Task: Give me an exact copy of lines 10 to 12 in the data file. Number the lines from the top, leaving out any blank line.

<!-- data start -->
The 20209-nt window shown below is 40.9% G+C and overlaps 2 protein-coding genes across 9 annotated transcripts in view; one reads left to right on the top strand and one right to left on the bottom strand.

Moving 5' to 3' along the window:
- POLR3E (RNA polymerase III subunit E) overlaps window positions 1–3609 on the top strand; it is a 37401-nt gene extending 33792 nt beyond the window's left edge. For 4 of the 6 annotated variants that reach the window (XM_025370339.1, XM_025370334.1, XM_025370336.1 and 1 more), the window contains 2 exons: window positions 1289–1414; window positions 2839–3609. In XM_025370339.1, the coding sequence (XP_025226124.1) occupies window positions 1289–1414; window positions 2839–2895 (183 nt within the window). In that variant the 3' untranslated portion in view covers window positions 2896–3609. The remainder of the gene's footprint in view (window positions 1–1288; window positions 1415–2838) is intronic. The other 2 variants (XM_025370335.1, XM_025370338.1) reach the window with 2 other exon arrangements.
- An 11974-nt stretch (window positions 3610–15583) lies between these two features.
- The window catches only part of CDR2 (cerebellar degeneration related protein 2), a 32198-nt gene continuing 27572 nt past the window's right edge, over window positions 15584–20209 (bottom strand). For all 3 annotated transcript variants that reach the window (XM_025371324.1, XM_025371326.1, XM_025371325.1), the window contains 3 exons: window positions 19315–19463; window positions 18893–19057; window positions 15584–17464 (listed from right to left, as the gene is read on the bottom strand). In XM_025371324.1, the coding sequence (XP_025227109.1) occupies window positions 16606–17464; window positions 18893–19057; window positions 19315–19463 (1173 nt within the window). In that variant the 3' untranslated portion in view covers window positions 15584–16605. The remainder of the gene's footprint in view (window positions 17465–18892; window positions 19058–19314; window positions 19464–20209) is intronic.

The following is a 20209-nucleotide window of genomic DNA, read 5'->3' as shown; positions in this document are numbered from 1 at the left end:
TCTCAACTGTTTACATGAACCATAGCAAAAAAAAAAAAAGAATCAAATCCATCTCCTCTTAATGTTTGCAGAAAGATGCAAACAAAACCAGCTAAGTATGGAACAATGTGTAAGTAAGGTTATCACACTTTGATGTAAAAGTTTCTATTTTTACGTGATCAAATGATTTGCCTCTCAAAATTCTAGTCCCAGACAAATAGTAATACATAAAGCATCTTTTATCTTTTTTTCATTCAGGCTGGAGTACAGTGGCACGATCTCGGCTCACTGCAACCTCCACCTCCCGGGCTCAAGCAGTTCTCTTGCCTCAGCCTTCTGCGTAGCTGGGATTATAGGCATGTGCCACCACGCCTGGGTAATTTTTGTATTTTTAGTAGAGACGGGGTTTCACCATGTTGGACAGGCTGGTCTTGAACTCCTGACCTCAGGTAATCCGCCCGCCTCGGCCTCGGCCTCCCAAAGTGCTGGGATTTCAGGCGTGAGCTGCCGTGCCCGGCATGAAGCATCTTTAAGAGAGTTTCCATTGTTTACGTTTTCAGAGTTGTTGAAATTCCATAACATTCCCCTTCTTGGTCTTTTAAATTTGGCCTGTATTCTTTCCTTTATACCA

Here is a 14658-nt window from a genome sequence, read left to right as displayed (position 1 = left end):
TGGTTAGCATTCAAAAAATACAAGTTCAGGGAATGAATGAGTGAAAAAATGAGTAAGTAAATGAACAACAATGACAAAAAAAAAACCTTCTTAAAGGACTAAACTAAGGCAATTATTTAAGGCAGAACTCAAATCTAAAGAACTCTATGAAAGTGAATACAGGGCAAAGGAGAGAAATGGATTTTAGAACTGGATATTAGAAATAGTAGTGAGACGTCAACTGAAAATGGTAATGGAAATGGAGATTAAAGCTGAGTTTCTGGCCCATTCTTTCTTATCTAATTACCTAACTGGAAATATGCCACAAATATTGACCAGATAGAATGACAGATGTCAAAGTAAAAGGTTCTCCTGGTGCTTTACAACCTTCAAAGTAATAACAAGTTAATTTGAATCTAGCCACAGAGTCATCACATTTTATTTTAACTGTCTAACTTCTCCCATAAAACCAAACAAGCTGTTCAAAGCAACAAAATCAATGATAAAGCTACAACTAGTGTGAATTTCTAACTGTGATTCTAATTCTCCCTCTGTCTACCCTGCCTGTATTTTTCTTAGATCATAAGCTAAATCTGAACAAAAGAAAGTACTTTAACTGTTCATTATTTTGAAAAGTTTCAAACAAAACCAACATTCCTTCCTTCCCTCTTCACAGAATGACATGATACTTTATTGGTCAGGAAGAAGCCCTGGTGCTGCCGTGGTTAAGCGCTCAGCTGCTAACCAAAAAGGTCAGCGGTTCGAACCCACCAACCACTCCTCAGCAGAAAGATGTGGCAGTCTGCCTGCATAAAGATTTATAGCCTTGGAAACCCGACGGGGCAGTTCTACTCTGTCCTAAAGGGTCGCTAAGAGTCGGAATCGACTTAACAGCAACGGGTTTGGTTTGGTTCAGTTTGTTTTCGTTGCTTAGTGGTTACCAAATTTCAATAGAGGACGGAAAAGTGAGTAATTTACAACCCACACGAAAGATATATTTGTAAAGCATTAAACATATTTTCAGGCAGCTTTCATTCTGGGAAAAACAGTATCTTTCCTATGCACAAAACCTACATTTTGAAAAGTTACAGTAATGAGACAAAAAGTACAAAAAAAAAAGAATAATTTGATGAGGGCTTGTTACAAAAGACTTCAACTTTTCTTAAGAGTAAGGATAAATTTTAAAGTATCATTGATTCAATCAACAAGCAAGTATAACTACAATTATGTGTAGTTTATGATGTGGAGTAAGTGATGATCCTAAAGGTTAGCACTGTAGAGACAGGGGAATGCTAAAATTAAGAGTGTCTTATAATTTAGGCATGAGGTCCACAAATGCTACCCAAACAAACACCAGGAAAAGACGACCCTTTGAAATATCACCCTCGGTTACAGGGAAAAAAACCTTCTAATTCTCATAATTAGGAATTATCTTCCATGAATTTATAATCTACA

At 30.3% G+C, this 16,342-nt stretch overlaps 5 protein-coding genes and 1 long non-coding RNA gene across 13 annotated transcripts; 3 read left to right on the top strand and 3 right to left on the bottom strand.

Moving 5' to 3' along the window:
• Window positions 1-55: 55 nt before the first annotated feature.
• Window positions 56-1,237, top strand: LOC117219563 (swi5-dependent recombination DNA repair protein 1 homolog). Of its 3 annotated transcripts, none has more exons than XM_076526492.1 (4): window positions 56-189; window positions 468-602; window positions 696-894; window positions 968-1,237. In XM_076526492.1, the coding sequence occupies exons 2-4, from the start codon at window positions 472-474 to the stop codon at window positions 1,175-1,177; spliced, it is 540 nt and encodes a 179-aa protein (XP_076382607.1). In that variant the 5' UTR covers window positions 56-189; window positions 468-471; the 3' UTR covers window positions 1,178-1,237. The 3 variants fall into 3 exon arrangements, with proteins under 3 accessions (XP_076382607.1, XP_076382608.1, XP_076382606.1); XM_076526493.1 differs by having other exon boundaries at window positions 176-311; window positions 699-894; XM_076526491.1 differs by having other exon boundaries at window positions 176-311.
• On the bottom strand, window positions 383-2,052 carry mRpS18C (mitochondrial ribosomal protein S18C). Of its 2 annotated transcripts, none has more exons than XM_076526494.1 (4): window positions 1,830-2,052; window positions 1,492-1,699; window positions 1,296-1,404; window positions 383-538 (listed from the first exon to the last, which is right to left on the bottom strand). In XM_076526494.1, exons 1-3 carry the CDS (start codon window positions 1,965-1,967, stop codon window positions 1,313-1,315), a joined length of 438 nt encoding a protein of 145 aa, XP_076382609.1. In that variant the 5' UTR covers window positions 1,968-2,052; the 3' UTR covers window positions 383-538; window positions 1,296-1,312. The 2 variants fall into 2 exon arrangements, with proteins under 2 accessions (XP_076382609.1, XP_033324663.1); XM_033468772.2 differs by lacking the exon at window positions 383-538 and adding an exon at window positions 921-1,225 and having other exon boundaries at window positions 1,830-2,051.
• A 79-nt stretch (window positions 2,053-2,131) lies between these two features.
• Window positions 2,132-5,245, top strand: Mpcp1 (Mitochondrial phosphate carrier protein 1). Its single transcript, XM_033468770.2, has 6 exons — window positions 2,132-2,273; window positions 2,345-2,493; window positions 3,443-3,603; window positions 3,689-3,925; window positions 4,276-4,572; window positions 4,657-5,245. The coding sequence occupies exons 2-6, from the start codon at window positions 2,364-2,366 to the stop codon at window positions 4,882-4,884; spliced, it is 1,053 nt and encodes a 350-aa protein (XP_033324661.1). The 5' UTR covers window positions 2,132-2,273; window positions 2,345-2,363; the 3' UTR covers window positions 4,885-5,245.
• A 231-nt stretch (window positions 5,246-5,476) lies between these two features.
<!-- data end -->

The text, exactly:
At 30.3% G+C, this 16,342-nt stretch overlaps 5 protein-coding genes and 1 long non-coding RNA gene across 13 annotated transcripts; 3 read left to right on the top strand and 3 right to left on the bottom strand.

Moving 5' to 3' along the window:
• Window positions 1-55: 55 nt before the first annotated feature.